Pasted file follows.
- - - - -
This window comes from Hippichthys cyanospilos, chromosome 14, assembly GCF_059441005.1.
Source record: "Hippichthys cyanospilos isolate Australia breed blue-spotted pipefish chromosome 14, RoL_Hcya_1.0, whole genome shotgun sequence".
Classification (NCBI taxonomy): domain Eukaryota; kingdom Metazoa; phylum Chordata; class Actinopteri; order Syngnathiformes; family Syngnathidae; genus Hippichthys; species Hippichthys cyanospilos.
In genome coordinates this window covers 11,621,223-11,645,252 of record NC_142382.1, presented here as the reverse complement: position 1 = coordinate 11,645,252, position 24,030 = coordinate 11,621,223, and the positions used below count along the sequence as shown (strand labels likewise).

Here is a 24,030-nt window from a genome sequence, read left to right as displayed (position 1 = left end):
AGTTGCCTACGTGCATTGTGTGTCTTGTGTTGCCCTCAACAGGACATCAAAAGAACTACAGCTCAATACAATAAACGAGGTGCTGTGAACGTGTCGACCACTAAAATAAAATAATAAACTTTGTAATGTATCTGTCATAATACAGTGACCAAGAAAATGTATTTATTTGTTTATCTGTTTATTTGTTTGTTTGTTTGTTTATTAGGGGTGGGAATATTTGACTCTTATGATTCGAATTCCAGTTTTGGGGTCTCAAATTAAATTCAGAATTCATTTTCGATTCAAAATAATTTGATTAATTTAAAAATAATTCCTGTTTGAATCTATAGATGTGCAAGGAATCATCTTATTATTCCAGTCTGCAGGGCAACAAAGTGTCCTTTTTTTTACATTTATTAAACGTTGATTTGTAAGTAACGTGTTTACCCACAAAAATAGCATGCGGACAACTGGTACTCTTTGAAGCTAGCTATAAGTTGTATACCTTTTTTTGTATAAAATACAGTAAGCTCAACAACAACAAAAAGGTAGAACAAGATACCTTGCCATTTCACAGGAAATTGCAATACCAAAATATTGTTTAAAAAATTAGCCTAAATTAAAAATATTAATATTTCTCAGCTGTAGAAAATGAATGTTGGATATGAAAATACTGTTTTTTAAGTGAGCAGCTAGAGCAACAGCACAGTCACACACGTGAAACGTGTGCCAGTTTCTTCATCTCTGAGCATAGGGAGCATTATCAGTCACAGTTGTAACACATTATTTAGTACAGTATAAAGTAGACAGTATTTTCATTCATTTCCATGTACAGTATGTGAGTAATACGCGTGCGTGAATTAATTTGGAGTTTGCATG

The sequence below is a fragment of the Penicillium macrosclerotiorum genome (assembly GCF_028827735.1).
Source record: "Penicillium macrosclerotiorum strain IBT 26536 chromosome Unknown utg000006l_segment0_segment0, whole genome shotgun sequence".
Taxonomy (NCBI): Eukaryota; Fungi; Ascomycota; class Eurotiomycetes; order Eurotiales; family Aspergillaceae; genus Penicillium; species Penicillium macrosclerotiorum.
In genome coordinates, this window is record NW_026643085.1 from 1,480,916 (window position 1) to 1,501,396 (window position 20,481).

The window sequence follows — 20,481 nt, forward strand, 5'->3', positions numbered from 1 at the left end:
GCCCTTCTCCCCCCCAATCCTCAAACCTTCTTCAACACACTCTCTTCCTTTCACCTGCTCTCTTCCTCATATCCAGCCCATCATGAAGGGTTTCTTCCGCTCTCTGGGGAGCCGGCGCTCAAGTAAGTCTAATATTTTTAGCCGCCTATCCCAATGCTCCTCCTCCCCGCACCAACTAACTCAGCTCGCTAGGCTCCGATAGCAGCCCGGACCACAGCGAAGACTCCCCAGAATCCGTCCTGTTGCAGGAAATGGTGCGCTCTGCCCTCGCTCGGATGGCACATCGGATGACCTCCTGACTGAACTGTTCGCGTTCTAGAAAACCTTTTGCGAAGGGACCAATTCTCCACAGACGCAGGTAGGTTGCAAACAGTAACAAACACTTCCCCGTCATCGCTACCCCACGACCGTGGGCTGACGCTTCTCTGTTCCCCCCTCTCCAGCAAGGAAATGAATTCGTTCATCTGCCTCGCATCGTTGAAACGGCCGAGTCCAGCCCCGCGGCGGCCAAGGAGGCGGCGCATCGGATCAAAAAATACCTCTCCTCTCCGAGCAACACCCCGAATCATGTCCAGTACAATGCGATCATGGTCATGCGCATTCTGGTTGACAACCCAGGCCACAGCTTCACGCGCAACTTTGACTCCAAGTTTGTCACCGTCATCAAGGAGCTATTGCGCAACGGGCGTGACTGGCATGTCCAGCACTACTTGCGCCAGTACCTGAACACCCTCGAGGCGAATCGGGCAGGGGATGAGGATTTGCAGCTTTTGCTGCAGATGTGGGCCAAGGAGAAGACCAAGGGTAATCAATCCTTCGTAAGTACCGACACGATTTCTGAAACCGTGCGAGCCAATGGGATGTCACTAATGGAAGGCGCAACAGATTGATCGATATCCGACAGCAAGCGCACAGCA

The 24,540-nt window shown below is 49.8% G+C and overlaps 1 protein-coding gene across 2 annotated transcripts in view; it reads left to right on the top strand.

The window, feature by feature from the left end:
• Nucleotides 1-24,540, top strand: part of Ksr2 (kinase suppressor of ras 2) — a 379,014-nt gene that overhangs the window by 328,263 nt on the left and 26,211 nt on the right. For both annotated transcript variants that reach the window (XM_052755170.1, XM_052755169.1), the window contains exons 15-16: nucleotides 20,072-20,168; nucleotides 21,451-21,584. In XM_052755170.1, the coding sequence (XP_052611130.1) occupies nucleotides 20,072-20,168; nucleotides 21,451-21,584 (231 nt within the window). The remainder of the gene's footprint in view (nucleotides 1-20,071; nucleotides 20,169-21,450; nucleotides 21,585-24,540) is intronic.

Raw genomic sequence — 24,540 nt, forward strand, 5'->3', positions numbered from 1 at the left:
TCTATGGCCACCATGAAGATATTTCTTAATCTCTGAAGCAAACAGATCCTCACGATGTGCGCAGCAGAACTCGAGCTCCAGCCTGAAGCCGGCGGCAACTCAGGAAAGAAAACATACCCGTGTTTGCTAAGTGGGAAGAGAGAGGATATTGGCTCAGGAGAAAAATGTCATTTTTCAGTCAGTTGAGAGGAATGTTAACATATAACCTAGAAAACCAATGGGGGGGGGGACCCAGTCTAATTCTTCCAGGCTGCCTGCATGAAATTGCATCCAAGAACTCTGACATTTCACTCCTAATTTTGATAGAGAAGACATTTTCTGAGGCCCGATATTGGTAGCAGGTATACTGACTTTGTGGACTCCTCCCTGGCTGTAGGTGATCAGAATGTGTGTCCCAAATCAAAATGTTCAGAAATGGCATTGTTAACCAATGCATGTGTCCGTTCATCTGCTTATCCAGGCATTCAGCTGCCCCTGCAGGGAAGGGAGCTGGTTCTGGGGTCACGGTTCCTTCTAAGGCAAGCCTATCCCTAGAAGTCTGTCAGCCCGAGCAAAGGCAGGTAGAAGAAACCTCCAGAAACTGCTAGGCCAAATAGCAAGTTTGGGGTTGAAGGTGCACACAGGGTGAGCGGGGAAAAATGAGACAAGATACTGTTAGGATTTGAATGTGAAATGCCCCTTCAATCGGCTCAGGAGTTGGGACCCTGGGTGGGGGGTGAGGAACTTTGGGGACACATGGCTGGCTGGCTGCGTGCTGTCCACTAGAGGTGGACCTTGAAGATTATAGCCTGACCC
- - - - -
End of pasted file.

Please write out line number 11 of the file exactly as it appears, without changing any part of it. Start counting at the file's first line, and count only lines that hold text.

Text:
The window sequence follows — 20,481 nt, forward strand, 5'->3', positions numbered from 1 at the left end: